Eventually, I finished the papers and went up to join the first graders on their poster project. I drew a few things for a couple groups. When there was a moment of down time, I drew a hamburger, which one student wanted and placed on his poster, even though it has nothing to do with the content on the poster. I had to laugh at that one.
The day wrapped up and its sad to say but I won't return to that school for a couple of weeks. The job of the ALT is to show up at multiple schools. Only if you are at a large school, would you spend all your time there. Since the schools in this area are small, I have one other Junior High to go to and possibly one other Elementary.
Come Monday, I will meet with a whole new staff and a new set of kids. This will be interesting. I think the only drawback would be if the school was more uptight than my previous school. That would be a bummer.
Thats all for now. I got really tired typing this.
Friday, April 9, 2010
I learned today that on the 14th, that I will have one English class to assist in teaching (appro 50 minutes). This means that the days I began work, on the 8th up until then; is mostly me sitting on my hands. To some people, this seems like the ideal job. Which so far, it has its rewarding parts but parts that are holding me back.
Of course I have a totally different mindset. I'm like Togo ready to run penicillin from Anchorage to Nome. Yes, I don't wanna get into it but Togo was a much better lead dog than Balto. Balto was too much hype...
Essentially, I'm ready to go balls to the wall.I have been wanting to do this for the past few years. Since today was 'sit on a hands day', I spent it creating more fun worksheets students can work on and not worry about being graded on. More or less, word searches, crosswords, and even a maze that has nothing to do with English. I have nothing else to do all day.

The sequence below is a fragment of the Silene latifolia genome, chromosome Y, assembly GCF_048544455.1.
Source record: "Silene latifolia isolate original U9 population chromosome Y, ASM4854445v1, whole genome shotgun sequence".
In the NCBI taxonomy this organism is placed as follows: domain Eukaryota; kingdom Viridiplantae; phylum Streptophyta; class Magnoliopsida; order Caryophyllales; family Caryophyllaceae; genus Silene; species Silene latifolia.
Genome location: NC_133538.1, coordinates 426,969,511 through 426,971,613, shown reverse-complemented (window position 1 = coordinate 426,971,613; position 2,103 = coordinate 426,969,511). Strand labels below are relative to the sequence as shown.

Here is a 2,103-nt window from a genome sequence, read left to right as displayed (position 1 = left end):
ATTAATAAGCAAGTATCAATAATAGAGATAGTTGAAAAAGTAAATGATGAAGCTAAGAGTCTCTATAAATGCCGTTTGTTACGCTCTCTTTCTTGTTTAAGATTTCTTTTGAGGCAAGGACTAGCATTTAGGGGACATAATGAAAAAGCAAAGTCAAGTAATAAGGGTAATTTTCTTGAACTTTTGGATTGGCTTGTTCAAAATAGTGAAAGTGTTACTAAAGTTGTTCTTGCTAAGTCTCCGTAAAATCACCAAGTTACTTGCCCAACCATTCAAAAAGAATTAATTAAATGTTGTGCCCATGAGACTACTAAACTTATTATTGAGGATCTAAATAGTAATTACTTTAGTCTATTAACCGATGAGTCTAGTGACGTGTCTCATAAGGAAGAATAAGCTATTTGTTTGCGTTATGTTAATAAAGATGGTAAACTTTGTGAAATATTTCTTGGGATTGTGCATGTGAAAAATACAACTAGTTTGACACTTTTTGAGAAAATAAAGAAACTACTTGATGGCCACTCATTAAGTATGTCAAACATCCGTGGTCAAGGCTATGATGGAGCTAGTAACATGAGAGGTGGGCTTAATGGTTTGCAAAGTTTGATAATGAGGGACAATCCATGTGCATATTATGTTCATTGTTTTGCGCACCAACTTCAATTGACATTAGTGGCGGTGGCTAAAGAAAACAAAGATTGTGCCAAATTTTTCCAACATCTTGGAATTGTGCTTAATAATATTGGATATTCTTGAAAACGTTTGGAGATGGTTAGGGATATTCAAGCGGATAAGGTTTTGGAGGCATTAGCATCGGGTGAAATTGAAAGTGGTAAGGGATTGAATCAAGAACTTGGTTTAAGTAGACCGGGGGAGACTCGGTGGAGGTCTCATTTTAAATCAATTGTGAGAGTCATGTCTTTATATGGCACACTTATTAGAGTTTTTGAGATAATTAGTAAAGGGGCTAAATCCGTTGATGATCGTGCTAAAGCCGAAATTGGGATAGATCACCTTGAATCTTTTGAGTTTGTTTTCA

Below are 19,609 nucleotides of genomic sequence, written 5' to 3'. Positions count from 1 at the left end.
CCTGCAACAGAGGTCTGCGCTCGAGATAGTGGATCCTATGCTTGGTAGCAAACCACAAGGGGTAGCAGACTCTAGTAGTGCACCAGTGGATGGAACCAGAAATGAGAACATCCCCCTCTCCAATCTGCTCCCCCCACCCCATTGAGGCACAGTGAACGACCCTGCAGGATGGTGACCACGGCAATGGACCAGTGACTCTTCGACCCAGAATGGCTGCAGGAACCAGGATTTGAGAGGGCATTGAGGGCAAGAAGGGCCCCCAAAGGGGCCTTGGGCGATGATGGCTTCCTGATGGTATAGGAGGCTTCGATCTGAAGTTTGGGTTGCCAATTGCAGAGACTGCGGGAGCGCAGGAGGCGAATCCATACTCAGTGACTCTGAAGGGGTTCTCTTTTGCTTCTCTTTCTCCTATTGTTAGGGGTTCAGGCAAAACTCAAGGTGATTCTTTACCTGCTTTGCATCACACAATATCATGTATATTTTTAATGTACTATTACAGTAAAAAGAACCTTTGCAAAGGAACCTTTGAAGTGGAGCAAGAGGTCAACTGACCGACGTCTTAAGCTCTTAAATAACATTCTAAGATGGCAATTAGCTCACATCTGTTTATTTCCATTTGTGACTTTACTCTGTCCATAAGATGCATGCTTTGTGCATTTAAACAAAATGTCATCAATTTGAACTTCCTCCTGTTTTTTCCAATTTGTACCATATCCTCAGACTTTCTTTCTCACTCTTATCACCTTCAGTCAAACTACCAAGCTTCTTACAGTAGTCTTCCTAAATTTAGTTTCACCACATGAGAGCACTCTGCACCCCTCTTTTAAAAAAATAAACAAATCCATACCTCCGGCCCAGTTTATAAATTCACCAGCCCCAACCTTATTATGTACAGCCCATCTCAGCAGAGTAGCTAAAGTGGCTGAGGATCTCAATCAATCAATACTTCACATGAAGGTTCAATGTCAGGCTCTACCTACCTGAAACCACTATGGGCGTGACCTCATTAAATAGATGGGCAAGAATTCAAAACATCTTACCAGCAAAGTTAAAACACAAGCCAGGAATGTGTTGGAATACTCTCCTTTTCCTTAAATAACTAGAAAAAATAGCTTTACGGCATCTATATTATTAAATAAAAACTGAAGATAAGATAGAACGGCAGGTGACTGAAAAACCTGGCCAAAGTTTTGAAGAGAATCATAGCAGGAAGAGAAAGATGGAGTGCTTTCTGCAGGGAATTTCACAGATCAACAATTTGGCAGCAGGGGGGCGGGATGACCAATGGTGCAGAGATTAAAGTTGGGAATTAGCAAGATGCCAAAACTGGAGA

Sure I could read a book or practice Japanese but I'm there to work and make an impression on the students.
After seeing the entrance ceremony today and how highly regarded education is in Japan, its nearly overwhelming. Yesterday was nothing compared to today.
What happened today was kids coming from elementary school moving to junior high. It was super formal, sometimes felt like I was in a military school, but at the same time eye opening. There was so much respect for everyone. So much bowing, it began to hurt my back but maybe this was a cause of improper lifting techniques at fedEx. At one point I had to introduce myself to not only students but their parents and respected members of the PTA in the area (200 or so people). You would think this would be nerve racking but compared to speeches I've had
to give in front of 30 English speakers back home it was cake. Not to mention my introduction was in a language I can hardly speak....
I feel essentially its the group mind mentality. Back in the US, its all about standing out, which is good in some regards. However, there is also a time and a place for everyone to be equals. I don't want to get into some East vs. West argument, there is a time and a place for both.
Maybe what I am trying to get at is this ceremony was really important for everything. It means a lot for a Japanese person to take time off from work to see their kid to from one grade to the next. They don't believe in sick days over here. It means my job is really important. Sansei is a highly regarded term in this country. It was almost a wake up call...
Aside ceremony and wanting to work, there was other events that happened... I'm getting a kick out of all the kids saying 'Jelly' and wanting me to come talk to them. They give the the thumbs up a lot cause I give thumbs up. They're opening up a lot more. This is almost more important that language ability... Which is a bit weird.